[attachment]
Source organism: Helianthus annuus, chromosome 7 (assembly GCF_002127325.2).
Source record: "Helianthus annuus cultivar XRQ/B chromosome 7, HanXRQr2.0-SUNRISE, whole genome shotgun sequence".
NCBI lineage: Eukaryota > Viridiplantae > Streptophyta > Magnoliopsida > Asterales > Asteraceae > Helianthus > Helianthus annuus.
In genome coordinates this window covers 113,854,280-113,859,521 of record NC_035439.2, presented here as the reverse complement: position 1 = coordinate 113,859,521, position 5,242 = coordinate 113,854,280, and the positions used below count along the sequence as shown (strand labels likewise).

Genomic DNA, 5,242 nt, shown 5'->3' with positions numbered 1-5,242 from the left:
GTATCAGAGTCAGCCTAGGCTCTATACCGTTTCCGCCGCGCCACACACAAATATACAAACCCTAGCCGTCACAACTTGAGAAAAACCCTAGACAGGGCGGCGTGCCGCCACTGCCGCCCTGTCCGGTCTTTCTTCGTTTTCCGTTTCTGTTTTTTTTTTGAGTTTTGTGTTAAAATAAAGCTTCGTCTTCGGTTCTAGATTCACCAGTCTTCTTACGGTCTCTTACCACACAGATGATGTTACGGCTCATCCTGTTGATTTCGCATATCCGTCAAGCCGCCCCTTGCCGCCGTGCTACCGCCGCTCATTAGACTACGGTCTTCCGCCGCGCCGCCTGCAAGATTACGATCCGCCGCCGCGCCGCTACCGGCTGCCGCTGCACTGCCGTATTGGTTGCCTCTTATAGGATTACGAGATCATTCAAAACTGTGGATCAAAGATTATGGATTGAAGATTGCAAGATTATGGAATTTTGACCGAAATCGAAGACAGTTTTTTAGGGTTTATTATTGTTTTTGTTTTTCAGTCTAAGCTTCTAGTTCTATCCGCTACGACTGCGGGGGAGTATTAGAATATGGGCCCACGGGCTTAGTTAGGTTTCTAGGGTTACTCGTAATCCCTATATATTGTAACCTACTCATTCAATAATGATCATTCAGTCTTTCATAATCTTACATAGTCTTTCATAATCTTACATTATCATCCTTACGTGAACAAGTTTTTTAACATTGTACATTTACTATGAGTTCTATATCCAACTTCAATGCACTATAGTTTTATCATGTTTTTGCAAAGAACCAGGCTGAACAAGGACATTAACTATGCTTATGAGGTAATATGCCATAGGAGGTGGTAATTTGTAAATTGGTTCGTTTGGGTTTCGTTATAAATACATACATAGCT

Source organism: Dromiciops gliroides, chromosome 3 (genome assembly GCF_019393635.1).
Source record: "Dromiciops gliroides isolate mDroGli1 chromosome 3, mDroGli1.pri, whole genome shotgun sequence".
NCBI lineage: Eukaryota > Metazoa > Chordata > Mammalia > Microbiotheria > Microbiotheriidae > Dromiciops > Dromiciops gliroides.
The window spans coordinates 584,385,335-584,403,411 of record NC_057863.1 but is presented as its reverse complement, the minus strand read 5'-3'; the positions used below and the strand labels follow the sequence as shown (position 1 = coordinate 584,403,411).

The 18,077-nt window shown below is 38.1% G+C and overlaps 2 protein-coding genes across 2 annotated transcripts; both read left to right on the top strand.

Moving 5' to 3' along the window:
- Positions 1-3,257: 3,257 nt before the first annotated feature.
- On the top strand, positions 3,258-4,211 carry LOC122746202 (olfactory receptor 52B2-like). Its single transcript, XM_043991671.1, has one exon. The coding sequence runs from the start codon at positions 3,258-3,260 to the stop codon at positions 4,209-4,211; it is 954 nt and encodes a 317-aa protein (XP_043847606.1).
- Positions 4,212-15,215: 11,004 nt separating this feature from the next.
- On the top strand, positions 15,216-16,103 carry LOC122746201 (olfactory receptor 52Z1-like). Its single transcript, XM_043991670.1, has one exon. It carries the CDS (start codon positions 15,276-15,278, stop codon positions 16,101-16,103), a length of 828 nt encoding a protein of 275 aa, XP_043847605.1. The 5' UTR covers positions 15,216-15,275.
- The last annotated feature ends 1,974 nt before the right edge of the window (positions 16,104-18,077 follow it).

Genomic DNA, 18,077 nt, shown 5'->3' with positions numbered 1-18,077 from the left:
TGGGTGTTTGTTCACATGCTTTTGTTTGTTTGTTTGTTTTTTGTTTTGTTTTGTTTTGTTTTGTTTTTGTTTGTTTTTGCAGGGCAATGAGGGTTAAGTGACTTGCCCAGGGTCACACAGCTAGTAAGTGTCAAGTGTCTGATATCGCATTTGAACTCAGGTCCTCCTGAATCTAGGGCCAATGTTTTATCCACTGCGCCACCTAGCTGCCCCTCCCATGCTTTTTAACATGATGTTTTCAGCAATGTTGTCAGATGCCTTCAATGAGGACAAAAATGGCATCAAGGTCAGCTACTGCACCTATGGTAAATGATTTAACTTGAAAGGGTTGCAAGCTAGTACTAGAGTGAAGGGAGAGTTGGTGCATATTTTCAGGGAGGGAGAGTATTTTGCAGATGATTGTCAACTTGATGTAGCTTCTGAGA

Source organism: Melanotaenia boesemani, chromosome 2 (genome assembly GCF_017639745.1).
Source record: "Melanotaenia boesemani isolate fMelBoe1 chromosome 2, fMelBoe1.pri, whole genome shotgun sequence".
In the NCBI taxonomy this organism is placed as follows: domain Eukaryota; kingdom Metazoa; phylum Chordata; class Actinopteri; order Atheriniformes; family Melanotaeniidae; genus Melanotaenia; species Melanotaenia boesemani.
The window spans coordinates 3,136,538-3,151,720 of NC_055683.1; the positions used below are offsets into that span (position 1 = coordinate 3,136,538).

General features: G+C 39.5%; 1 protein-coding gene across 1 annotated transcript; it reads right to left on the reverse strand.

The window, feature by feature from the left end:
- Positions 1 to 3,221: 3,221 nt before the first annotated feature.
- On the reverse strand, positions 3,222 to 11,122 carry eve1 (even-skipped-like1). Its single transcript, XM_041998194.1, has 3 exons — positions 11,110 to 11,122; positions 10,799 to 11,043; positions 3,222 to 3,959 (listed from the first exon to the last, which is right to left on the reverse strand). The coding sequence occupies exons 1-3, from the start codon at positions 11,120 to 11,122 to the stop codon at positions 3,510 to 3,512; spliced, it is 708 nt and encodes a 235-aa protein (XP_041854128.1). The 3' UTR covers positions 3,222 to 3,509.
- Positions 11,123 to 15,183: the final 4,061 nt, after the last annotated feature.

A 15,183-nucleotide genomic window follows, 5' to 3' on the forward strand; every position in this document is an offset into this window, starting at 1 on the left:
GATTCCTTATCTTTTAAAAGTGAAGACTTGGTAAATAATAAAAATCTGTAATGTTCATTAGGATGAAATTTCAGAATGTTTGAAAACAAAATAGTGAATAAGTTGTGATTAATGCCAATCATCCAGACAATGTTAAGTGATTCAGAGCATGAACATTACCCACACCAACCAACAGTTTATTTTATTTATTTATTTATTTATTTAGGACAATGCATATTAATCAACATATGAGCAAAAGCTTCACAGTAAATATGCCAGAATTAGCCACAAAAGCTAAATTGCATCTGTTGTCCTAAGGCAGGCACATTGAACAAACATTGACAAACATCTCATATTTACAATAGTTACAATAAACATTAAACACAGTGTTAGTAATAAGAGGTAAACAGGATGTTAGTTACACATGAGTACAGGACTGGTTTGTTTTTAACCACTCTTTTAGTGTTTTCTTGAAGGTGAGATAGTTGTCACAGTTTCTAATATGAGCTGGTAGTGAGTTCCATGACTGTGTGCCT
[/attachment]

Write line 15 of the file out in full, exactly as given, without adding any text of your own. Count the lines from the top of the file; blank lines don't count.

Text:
- Positions 4,212-15,215: 11,004 nt separating this feature from the next.